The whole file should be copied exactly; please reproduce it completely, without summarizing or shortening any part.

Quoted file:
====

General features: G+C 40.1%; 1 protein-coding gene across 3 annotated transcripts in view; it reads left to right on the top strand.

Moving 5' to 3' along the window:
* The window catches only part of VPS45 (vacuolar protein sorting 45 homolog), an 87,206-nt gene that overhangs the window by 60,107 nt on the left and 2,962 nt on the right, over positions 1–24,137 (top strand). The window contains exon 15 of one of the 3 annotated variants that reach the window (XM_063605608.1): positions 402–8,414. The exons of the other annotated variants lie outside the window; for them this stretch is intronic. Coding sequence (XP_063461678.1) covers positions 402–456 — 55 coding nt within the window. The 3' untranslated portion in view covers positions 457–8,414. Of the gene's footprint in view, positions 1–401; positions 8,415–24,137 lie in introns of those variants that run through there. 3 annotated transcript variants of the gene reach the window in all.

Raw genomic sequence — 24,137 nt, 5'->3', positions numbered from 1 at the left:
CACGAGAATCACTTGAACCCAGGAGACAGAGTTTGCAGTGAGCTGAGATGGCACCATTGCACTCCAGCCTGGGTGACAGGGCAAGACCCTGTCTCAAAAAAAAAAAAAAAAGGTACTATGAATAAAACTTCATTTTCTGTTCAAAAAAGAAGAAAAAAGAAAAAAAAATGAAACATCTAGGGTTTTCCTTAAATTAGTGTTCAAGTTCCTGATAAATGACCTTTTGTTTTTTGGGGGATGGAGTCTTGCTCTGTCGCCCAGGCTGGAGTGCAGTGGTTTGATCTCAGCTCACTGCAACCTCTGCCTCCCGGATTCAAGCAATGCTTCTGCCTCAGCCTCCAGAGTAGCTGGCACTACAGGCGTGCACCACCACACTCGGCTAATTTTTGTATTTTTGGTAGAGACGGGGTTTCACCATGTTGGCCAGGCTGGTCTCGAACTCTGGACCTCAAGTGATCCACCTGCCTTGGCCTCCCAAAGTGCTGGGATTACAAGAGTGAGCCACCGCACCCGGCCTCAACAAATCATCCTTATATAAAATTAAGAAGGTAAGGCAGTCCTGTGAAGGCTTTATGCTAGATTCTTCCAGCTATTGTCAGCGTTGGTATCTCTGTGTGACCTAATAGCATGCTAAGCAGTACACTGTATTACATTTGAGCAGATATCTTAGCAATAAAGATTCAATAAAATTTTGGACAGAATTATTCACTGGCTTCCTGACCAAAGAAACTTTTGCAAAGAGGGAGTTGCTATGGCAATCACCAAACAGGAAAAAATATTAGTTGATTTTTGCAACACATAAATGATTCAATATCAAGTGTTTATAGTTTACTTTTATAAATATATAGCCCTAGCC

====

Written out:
General features: G+C 40.1%; 1 protein-coding gene across 3 annotated transcripts in view; it reads left to right on the top strand.

Moving 5' to 3' along the window:
* The window catches only part of VPS45 (vacuolar protein sorting 45 homolog), an 87,206-nt gene that overhangs the window by 60,107 nt on the left and 2,962 nt on the right, over positions 1–24,137 (top strand). The window contains exon 15 of one of the 3 annotated variants that reach the window (XM_063605608.1): positions 402–8,414. The exons of the other annotated variants lie outside the window; for them this stretch is intronic. Coding sequence (XP_063461678.1) covers positions 402–456 — 55 coding nt within the window. The 3' untranslated portion in view covers positions 457–8,414. Of the gene's footprint in view, positions 1–401; positions 8,415–24,137 lie in introns of those variants that run through there. 3 annotated transcript variants of the gene reach the window in all.

Raw genomic sequence — 24,137 nt, 5'->3', positions numbered from 1 at the left:
CACGAGAATCACTTGAACCCAGGAGACAGAGTTTGCAGTGAGCTGAGATGGCACCATTGCACTCCAGCCTGGGTGACAGGGCAAGACCCTGTCTCAAAAAAAAAAAAAAAAGGTACTATGAATAAAACTTCATTTTCTGTTCAAAAAAGAAGAAAAAAGAAAAAAAAATGAAACATCTAGGGTTTTCCTTAAATTAGTGTTCAAGTTCCTGATAAATGACCTTTTGTTTTTTGGGGGATGGAGTCTTGCTCTGTCGCCCAGGCTGGAGTGCAGTGGTTTGATCTCAGCTCACTGCAACCTCTGCCTCCCGGATTCAAGCAATGCTTCTGCCTCAGCCTCCAGAGTAGCTGGCACTACAGGCGTGCACCACCACACTCGGCTAATTTTTGTATTTTTGGTAGAGACGGGGTTTCACCATGTTGGCCAGGCTGGTCTCGAACTCTGGACCTCAAGTGATCCACCTGCCTTGGCCTCCCAAAGTGCTGGGATTACAAGAGTGAGCCACCGCACCCGGCCTCAACAAATCATCCTTATATAAAATTAAGAAGGTAAGGCAGTCCTGTGAAGGCTTTATGCTAGATTCTTCCAGCTATTGTCAGCGTTGGTATCTCTGTGTGACCTAATAGCATGCTAAGCAGTACACTGTATTACATTTGAGCAGATATCTTAGCAATAAAGATTCAATAAAATTTTGGACAGAATTATTCACTGGCTTCCTGACCAAAGAAACTTTTGCAAAGAGGGAGTTGCTATGGCAATCACCAAACAGGAAAAAATATTAGTTGATTTTTGCAACACATAAATGATTCAATATCAAGTGTTTATAGTTTACTTTTATAAATATATAGCCCTAGCC